In the world of contracting, there’s the good, the bad and the ugly. In my opinion, about 20% of contractors are good. These contractors have licences, insurance, skill, experience and integrity and will make it right. They genuinely care about the work they do and the people it affects. These are the ones you want to hire, and they’re out there. I’ve met and hired many of these contractors.
Unfortunately, about 70% of contractors are bad, and another 10% are downright con artists. What’s the difference? Bad contractors don’t know any better, and they don’t care to learn how to do better. These are the contractors telling you that you don’t need permits or use your laundry basket as a garbage can.
But the ugly contractors — the con artists — they come in and take the most money they can get, doing the least amount of work, to the point where the work is not only bad, it’s downright dangerous. They take advantage of a homeowner’s lack of knowledge and leave them hanging. I’ve met some of these contractors as well. Scammers.
I’ve seen drywall screwed to ductwork, vapour barrier slashed across walls, nails driven through electrical wires — all on the same job. And so-called home improvement professionals do this. I’ve seen too many families devastated by bad renovations. I’ve FIXED these jobs with my crew. And I’m sick of coming across these stories.
Do you remember the Twice Done House in Holmes+Holmes? Poor Sara had every job in her house done more than once by contractors claiming to be “professionals”. And then there was Greg and Karen’s house. The contractor did sloppy work, left a mess everywhere, and even entered their home at 10pm using the key they’d provided. That’s crossing a line! At this point, I feel like I’ve seen it all.
Here are 9 red flags that you are working with a bad contractor.
Beware of contractors who offer a discount if you pay them in cash or won’t provide a receipt, this is a common practice of fraudulent and contractors. Remember, cash is not traceable. Right from the start, this is a sign of a bad contractor.
A contractor isn’t a contract without a contract. It’s simple. In the event of an issue, documentation always wins. A good contract should have the payment schedules in there as well. The days of handshake contracts are OVER. You always want there to be a paper trail.
As a homeowner, it’s your job to ensure that you get the proper permits for any job. Without the proper permits, if the city gets wind of the work, you may be forced to take it down and start over.
Now, your contract may stipulate that the contractor will go to the city to get the right permits – and this is fine – but if they tell you permits are a cash grab, find a new contractor.
We all love our remodelling projects to move fast so we can start using that brand-new kitchen as soon as possible. But is the contractor rushing the job and skipping steps?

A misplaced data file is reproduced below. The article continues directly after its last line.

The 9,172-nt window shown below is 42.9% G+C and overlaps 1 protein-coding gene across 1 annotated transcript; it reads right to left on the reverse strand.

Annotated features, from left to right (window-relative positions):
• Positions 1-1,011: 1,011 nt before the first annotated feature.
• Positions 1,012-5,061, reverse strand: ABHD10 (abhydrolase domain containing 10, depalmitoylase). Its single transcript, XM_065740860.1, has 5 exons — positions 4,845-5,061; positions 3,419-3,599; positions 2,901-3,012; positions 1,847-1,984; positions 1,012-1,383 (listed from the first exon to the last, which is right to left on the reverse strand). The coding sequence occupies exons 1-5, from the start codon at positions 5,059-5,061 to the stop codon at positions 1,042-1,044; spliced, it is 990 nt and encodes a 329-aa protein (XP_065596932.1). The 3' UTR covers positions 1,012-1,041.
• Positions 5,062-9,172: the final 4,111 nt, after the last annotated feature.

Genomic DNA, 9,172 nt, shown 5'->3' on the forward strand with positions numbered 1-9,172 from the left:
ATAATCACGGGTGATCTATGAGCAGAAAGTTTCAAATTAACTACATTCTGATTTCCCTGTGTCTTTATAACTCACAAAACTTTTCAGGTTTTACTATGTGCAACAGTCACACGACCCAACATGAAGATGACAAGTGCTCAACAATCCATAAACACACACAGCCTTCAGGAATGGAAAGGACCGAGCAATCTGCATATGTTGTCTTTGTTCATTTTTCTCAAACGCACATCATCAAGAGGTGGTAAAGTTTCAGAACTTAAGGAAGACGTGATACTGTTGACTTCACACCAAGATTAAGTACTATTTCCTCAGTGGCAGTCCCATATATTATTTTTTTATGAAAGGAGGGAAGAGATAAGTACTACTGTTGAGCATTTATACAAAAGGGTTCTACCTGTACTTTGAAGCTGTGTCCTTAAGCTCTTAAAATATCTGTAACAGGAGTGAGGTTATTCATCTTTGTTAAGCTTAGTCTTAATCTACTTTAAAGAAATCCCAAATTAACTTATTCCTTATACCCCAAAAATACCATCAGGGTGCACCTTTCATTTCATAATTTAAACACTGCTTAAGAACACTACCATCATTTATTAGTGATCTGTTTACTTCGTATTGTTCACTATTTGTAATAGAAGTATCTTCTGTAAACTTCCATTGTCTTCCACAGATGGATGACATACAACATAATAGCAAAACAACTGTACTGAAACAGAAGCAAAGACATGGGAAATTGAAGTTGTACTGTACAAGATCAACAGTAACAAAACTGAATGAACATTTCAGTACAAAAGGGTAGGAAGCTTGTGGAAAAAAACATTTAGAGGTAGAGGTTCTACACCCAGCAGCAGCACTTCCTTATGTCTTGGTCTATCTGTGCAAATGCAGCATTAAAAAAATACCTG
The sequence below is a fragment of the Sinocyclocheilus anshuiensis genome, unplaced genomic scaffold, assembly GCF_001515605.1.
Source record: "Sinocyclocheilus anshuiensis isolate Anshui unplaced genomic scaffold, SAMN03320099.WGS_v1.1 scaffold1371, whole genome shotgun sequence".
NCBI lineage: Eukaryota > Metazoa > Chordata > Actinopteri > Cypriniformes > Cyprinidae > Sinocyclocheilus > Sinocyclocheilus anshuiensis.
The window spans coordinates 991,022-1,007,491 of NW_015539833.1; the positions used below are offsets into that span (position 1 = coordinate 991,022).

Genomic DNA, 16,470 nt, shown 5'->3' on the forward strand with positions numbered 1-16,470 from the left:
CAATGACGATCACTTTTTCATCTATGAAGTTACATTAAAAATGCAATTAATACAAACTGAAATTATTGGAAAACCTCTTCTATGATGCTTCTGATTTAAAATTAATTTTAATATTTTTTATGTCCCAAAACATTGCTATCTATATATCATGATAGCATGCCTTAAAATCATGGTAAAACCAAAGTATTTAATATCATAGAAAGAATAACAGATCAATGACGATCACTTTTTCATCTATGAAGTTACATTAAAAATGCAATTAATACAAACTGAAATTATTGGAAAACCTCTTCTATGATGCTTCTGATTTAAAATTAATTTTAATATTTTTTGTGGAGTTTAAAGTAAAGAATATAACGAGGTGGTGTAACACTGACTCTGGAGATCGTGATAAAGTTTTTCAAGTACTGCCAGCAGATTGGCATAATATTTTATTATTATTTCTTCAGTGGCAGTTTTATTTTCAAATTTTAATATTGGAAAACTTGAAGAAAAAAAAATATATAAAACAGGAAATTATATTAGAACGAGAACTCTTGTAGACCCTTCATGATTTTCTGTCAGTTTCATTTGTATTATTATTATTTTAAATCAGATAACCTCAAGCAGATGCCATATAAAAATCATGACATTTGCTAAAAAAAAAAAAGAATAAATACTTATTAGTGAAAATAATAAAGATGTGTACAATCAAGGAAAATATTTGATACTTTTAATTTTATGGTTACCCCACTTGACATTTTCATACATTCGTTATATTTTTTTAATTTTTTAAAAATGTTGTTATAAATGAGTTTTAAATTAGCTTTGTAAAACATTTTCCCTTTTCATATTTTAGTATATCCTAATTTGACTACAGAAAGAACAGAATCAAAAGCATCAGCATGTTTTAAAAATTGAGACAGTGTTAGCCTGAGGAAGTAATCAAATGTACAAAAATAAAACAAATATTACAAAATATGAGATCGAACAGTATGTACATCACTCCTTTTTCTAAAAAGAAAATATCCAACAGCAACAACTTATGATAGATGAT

If you remember the City Barn from Holmes+Holmes, you might remember it took us a long time to get permits, and then my son Mike Jr discovered bones in the basement, which halted our construction. The bones turned out to be animal bones, but the site had to be investigated.
You know what we didn’t do? Rush to finish the job. Although it took a few months longer than anticipated to complete the job, we waited until it was safe for us to resume.
Once work gets underway your contractor must keep safety in check. The job site must be kept clean and free of debris. They should also make sure floor surfaces are always safe and not slippery. Garbage should be kept out of walkways, stairs and traffic paths, as well.
All too often we hear about the horror stories of workers who don’t make it home at the end of the day.National Day of Mourningshould serve as a reminder to all of us that job site accidents are far too common, and we need to make safety a priority. We must work hard to always keep the worksite clean.
We all love a bargain. It’s what drives many people to get a “friend of a friend” to do a renovation. But just because it’s a friend doesn’t mean the rules get thrown out the window.
Some of the worst jobs I’ve seen were done by a “friend” of the homeowner. Always make sure whoever is doing the work has a licence and insurance coverage for their team. Remember, anything that happens on your property is your responsibility. You don’t want to be held liable because your contractor opted to forgo insurance to save a few bucks.
If your home is under renovation or construction, it’s considered a worksite. It might not be your job as a homeowner to be the safety officer, but you should be aware of the basics, because while your home is under renovation it’s considered a workplace.
If you’re on the job site and you see that the team isn’t wearing proper gear – if an injury occurs this is another situation where you could be liable. Make sure your contractor has a health and safety policy.
Payment schedules should be tied to project milestones. If the contractor tells you that you need to pay the full amount upfront, I would run. Good contractors only require a deposit to secure their time and work.
I would also be concerned if the contractor is available to start work right away. If the start date sounds too good to be true, it’s a red flag that they are not busy.
Bad contractors cover their tracks by changing company names. Ask the contractor how long they’ve been in business, then ask how long they’ve had their company. If the numbers don’t match up, ask why and do a corporate search.
Research the online reviews on social media. Check out jobs they have previously worked on, if possible.
At the end of the day, when you are interviewing a contractor and your gut says no, trust your instincts. Don’t let high pressure tactics get to you. It takes time to find the right contractor. You are the one who will have to fix the mess if you make the wrong choice.
Here is a guide to HOW TO HIRE A CONTRACTOR for your next remodelling or renovation job.